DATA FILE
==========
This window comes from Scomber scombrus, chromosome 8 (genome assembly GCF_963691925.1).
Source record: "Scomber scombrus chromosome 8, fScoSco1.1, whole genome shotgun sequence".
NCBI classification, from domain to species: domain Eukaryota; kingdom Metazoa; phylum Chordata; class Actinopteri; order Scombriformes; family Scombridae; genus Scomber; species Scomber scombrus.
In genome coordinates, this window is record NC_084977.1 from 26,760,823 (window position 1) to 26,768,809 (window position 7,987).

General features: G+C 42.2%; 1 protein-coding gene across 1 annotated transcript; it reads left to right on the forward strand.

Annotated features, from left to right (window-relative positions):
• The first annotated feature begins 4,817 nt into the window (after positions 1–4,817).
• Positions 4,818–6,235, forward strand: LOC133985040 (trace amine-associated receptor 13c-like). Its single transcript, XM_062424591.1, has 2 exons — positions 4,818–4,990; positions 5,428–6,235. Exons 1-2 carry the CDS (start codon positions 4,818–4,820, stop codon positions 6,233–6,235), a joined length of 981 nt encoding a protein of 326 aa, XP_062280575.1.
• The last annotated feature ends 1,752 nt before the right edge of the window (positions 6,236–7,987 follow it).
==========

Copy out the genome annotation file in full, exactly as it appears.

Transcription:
This window comes from Scomber scombrus, chromosome 8 (genome assembly GCF_963691925.1).
Source record: "Scomber scombrus chromosome 8, fScoSco1.1, whole genome shotgun sequence".
NCBI classification, from domain to species: domain Eukaryota; kingdom Metazoa; phylum Chordata; class Actinopteri; order Scombriformes; family Scombridae; genus Scomber; species Scomber scombrus.
In genome coordinates, this window is record NC_084977.1 from 26,760,823 (window position 1) to 26,768,809 (window position 7,987).

General features: G+C 42.2%; 1 protein-coding gene across 1 annotated transcript; it reads left to right on the forward strand.

Annotated features, from left to right (window-relative positions):
• The first annotated feature begins 4,817 nt into the window (after positions 1–4,817).
• Positions 4,818–6,235, forward strand: LOC133985040 (trace amine-associated receptor 13c-like). Its single transcript, XM_062424591.1, has 2 exons — positions 4,818–4,990; positions 5,428–6,235. Exons 1-2 carry the CDS (start codon positions 4,818–4,820, stop codon positions 6,233–6,235), a joined length of 981 nt encoding a protein of 326 aa, XP_062280575.1.
• The last annotated feature ends 1,752 nt before the right edge of the window (positions 6,236–7,987 follow it).